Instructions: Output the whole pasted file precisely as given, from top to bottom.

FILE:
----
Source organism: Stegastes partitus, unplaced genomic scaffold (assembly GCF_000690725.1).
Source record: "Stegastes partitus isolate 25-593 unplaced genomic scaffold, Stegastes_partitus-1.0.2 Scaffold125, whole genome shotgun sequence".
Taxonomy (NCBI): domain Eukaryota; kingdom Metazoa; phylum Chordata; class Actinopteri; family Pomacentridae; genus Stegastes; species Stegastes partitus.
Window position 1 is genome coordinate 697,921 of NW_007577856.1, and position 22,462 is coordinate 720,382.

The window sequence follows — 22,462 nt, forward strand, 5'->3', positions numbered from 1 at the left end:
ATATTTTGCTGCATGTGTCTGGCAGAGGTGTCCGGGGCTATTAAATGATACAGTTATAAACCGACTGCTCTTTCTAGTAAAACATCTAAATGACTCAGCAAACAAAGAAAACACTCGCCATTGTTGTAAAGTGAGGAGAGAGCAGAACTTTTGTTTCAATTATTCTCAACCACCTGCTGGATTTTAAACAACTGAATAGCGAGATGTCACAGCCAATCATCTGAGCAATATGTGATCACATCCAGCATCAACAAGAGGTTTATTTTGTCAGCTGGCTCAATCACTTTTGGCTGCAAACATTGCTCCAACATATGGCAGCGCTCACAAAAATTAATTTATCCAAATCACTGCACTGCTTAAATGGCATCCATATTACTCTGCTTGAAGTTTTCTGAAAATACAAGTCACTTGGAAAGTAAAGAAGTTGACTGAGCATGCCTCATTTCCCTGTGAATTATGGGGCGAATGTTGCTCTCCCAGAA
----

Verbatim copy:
Source organism: Stegastes partitus, unplaced genomic scaffold (assembly GCF_000690725.1).
Source record: "Stegastes partitus isolate 25-593 unplaced genomic scaffold, Stegastes_partitus-1.0.2 Scaffold125, whole genome shotgun sequence".
Taxonomy (NCBI): domain Eukaryota; kingdom Metazoa; phylum Chordata; class Actinopteri; family Pomacentridae; genus Stegastes; species Stegastes partitus.
Window position 1 is genome coordinate 697,921 of NW_007577856.1, and position 22,462 is coordinate 720,382.

The window sequence follows — 22,462 nt, forward strand, 5'->3', positions numbered from 1 at the left end:
ATATTTTGCTGCATGTGTCTGGCAGAGGTGTCCGGGGCTATTAAATGATACAGTTATAAACCGACTGCTCTTTCTAGTAAAACATCTAAATGACTCAGCAAACAAAGAAAACACTCGCCATTGTTGTAAAGTGAGGAGAGAGCAGAACTTTTGTTTCAATTATTCTCAACCACCTGCTGGATTTTAAACAACTGAATAGCGAGATGTCACAGCCAATCATCTGAGCAATATGTGATCACATCCAGCATCAACAAGAGGTTTATTTTGTCAGCTGGCTCAATCACTTTTGGCTGCAAACATTGCTCCAACATATGGCAGCGCTCACAAAAATTAATTTATCCAAATCACTGCACTGCTTAAATGGCATCCATATTACTCTGCTTGAAGTTTTCTGAAAATACAAGTCACTTGGAAAGTAAAGAAGTTGACTGAGCATGCCTCATTTCCCTGTGAATTATGGGGCGAATGTTGCTCTCCCAGAA